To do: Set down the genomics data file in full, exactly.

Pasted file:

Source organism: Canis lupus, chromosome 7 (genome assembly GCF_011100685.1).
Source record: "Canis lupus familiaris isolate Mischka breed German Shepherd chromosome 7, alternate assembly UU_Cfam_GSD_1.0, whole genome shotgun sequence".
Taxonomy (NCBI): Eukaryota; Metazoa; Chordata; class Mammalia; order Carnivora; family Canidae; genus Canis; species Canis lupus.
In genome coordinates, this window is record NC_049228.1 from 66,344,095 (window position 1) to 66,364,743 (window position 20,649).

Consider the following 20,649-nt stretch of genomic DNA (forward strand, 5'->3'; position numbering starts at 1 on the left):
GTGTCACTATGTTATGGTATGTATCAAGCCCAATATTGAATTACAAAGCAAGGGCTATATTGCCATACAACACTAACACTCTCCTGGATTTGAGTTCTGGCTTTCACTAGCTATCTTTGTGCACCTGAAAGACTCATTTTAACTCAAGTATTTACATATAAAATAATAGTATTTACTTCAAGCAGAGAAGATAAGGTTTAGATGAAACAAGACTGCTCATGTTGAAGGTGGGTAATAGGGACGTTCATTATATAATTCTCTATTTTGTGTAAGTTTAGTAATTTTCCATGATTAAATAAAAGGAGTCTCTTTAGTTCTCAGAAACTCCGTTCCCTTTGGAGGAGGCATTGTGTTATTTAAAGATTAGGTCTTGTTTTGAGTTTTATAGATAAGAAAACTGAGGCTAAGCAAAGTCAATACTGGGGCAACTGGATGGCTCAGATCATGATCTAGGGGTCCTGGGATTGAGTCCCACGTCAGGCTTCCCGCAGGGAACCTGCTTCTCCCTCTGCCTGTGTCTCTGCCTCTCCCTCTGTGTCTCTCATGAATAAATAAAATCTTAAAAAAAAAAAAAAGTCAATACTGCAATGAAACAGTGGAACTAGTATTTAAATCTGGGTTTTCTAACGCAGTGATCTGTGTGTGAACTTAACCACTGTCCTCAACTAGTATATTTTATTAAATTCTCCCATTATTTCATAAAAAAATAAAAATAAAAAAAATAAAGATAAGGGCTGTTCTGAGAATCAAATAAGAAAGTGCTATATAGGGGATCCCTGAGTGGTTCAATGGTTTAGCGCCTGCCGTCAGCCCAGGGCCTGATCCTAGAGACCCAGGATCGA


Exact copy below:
Source organism: Canis lupus, chromosome 7 (genome assembly GCF_011100685.1).
Source record: "Canis lupus familiaris isolate Mischka breed German Shepherd chromosome 7, alternate assembly UU_Cfam_GSD_1.0, whole genome shotgun sequence".
Taxonomy (NCBI): Eukaryota; Metazoa; Chordata; class Mammalia; order Carnivora; family Canidae; genus Canis; species Canis lupus.
In genome coordinates, this window is record NC_049228.1 from 66,344,095 (window position 1) to 66,364,743 (window position 20,649).

Consider the following 20,649-nt stretch of genomic DNA (forward strand, 5'->3'; position numbering starts at 1 on the left):
GTGTCACTATGTTATGGTATGTATCAAGCCCAATATTGAATTACAAAGCAAGGGCTATATTGCCATACAACACTAACACTCTCCTGGATTTGAGTTCTGGCTTTCACTAGCTATCTTTGTGCACCTGAAAGACTCATTTTAACTCAAGTATTTACATATAAAATAATAGTATTTACTTCAAGCAGAGAAGATAAGGTTTAGATGAAACAAGACTGCTCATGTTGAAGGTGGGTAATAGGGACGTTCATTATATAATTCTCTATTTTGTGTAAGTTTAGTAATTTTCCATGATTAAATAAAAGGAGTCTCTTTAGTTCTCAGAAACTCCGTTCCCTTTGGAGGAGGCATTGTGTTATTTAAAGATTAGGTCTTGTTTTGAGTTTTATAGATAAGAAAACTGAGGCTAAGCAAAGTCAATACTGGGGCAACTGGATGGCTCAGATCATGATCTAGGGGTCCTGGGATTGAGTCCCACGTCAGGCTTCCCGCAGGGAACCTGCTTCTCCCTCTGCCTGTGTCTCTGCCTCTCCCTCTGTGTCTCTCATGAATAAATAAAATCTTAAAAAAAAAAAAAAGTCAATACTGCAATGAAACAGTGGAACTAGTATTTAAATCTGGGTTTTCTAACGCAGTGATCTGTGTGTGAACTTAACCACTGTCCTCAACTAGTATATTTTATTAAATTCTCCCATTATTTCATAAAAAAATAAAAATAAAAAAAATAAAGATAAGGGCTGTTCTGAGAATCAAATAAGAAAGTGCTATATAGGGGATCCCTGAGTGGTTCAATGGTTTAGCGCCTGCCGTCAGCCCAGGGCCTGATCCTAGAGACCCAGGATCGA